Tag Archives: social communications

The Digital Nun: A Benedictine continuity in social media

Can you believe that Benedictines can do anything in addition to prayer, and more prayer? Well, I hope so. Benedictines and nuns to boot, have given the world lots of innovative things that continue to use today. For example, writing, singing different forms of music, social communications, different forms of alcohol, etc.

The Benedictines are always interesting people, whether in the 9th century, 18th century or the 21st century. Sister Catherine Wybourne, OSB, and the nuns of Holy Trinity Monastery (Howton Grove, Herefordshire, UK).

Sister Catherine is the prioress of the Benedictine nuns at this small monastery with competencies in the secular world and in the world of God and the Church.

Sister Catherine and the nuns of Holy Trinity Monastery engage us on level of faith formation, the Benedictine Charism and social communications. Her disposability for the sake of Christ’s Gospel and His Church.

Listen to Laura Lynch’s interview of Sister Catherine. You won’t be disappointed.

And if you are still interested in social media and the search of God, or least the perspective of this Benedictine nun, Dame Catherine, may I suggest:

  1. How Many iPhone Developers Wear Wimples?” (WSJ, May 2, 2011)
  2. Catherine Wybourne: The Digital Nun
  3. Prayer and Work (1994) with Dom Columba Cary-Elwes (who by the way is the founding prior of St Louis Abbey)

Tweeting. Are you? Join me.


Since the Holy Father is tweeting, I thought I would re-activate my Twitter account. 
Hope to be a good Catholic presence in the digital world.
Follow me at @paulzalonski

Benedict XVI to tweet… join in

You heard yesterday that Pope Benedict XVI is now tweeting. Terrific!

The Papal Twitter account is up and running: @Pontifex

B16 twitter page.jpg

As of right now, the English page has 381K followers, the German has 9.5K, the Spanish 88K, the Italian has 36K, the French has 7k and the Arabic has 3,000.

The Press Office of the Holy See said the following about the Papal presence in the digital media.

The The Pope’s presence on Twitter
is a concrete expression of his conviction that the Church must be present in
the digital arena. This initiative is best understood in the context of his
reflections on the importance of the cultural space that has been brought into
being by the new technologies. In his Message for World Communications Day
2009, which was published on the same day as the Vatican’s Youtube channel was
opened, Pope Benedict spoke of the necessity of evangelizing the ‘digital
continent’ and he invited young believers, in particular, to introduce
into the culture of this new environment of communications and information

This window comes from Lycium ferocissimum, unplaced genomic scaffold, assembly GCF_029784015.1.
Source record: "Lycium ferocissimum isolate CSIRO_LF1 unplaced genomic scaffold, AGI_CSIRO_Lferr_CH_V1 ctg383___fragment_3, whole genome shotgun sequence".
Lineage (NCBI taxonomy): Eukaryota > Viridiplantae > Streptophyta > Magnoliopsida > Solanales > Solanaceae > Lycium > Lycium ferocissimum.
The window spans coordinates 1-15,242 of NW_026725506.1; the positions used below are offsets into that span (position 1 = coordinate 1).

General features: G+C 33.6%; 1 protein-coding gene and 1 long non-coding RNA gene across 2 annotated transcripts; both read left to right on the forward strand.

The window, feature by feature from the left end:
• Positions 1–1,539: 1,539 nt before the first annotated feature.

technology the values on which you have built your lives

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Speaking of God in 140 characters

Pope with iPad.jpgThe Pope will tweet. Is this a mortal sin or a gospel value?

In today’s L’Osservatore Romano edition Mario Ponzi
writes of Pope Benedict’s latest venture into tweeting. The Pope is not going to give up his love of books, old fashion research and handwriting his talks, but he’s diving into more deeply in the digital world. He’ll have to keep his message
to 140 characters. Can he do it? I am sure the clarity of the Pope can be
limited to a mere 140 characters. It’s ancient history now in cyberworld but it
was June 2011 that the Holy Father touched his own iPad launching the Vatican’s
News.va portal; tweeting in five languages
is a polymath way of  communicating
at the Vatican.

Archbishop Claudio Maria Celli, 71, president of the Pontifical
Council for Social Communications
 since 2007, last week delivered his keynote address at
the 100th anniversary of Our Sunday Visitor. Celli has been hardworking in
moving the Holy See into the 21st century with an acceptance of social media and its benefits for communicating the gospel effectively today.

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Archbishop of Hartford Henry Mansell blogs, tweets

HJM.jpgToday, as you know the Church begins a Year of Faith. We also observe today the 50th anniversary of the Second Vatican Council. Not least in the list of initiatives is the inauguration of a blog written by Archbishop Henry J. Mansell, the archbishop of Hartford. 

You may read the blog here.
He also tweets here.
The Hartford archbishop joins a growing list of North American bishops who are intelligently using social communications to fling abroad the Good News, to spread the joy of being persons of faith on a journey to encounter the Lord. 
Social media does, in fact, build communion among persons of faith and non-faith. It bridges the gap among those who believe in Jesus and and those who don’t, or are searching. Blogging, tweeting and using Facebook are but means to an end. They only make sense if there the media they employ have something to say, attractive with beautiful images (traditional art and with contemporary images) and updated with regularity. Kudos to Archbishop Mansell. As point of comparison, in Connecticut Mansell is the only blogging bishop; Bridgeport doesn’t have a bishop at the moment and Norwich’s Bishop Cote and Stamford’s Ukrainain Eparch Bishop Paul don’t use social media at the moment. Hint.
Let’s also acknowledge that yesterday was the Archbishop’s 75th birthday. May God grant him many years.
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About the author

Paul A. Zalonski is from New Haven, CT. He is a member of the Fraternity of Communion and Liberation, a Catholic ecclesial movement, and an Oblate of Saint Benedict. Contact Paul at paulzalonski[at]yahoo.com.
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